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Mathematics

Professor Emeritus of Mathematics Gaylord May dies

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By Kerry King (’85), Wake Forest Magazine

For decades, the May brothers — identical twins Gaylord and Graham — were synonymous with mathematics at Wake Forest.

J. Gaylord May, who retired in 2009 after teaching for 48 years, died on Aug. 30 in Columbia, S.C. He was 81. He was among the longest serving professors in Wake Forest history.

A memorial service will be held at 2:30 p.m. on Mon., Sept. 8, at Centenary United Methodist Church in downtown Winston-Salem. The family will receive guests after the service. He is survived by two sons, Michael and Gordon; and four grandchildren.

The May brothers began teaching at Wake Forest in 1961. Their similar appearance often confused students. One way students could tell them apart: Gaylord May smoked a cigar or cigarettes; his brother smoked a pipe.

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July 2014 comings and goings

See a list of employees joining the University in July 2014.

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Faculty milestones for August 2014

See a list of faculty milestones for August 2014.

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Teaching and Learning Center recognizes innovative teaching

Ted Gellar-Goad was one of five professors recognized for innovative teaching.

Ted Gellar-Goad was one of five professors recognized for innovative teaching.

Congratulations to the recipients of the Teaching and Learning Center 2014 Teaching Innovation Awards.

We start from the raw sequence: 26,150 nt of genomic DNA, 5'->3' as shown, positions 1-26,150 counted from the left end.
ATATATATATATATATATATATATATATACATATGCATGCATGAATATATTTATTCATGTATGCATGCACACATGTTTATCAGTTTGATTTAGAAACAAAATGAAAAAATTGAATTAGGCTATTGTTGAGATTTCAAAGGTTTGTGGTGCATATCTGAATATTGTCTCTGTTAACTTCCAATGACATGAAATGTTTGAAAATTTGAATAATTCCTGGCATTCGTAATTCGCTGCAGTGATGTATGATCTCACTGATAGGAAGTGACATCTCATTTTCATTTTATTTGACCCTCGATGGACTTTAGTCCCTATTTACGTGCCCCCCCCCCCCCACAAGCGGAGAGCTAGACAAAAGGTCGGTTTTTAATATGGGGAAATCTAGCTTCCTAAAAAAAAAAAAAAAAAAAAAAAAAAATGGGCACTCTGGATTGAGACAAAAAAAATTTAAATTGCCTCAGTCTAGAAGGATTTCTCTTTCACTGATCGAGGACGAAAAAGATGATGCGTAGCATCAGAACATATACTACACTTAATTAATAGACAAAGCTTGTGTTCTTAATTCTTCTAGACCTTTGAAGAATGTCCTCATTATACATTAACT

• T.H.M. Gellar-Goad, teacher/scholar/post-doc fellow in classical languages
  • Lynn S. Neal, associate professor of religion
  • D. Stokes Piercy, assistant teaching professor in communication
  • Jeremy Rouse, assistant professor of mathematics
  • Ron Von Burg, assistant professor of communication

Jennifer Collins, associate provost for academic initiatives and law professor, presented the awards at an April 30 luncheon held in the recipients’ honor.

This award recognizes the effort put forth by faculty who have redesigned their courses or introduced new courses, using new methods or innovative approaches to applying the research on learning to the practice of teaching.

Read more about Teaching and Learning Center awards and funding here.

Congratulations to retiring faculty and staff

A letter from President Nathan Hatch to the community

Dear Wake Forest Faculty, Staff and Students,

Commencement season is a time of celebration and new beginnings for those about to graduate. It is also a time to say thank you and bid farewell to many of our friends, colleagues and mentors who have made Wake Forest University their home.

Please join me in congratulating and commemorating a marvelous class of Reynolda Campus faculty and staff retiring from Wake Forest this year. We are profoundly grateful for the countless contributions from this remarkable group of individuals, who together have more than 600 years of service to the University: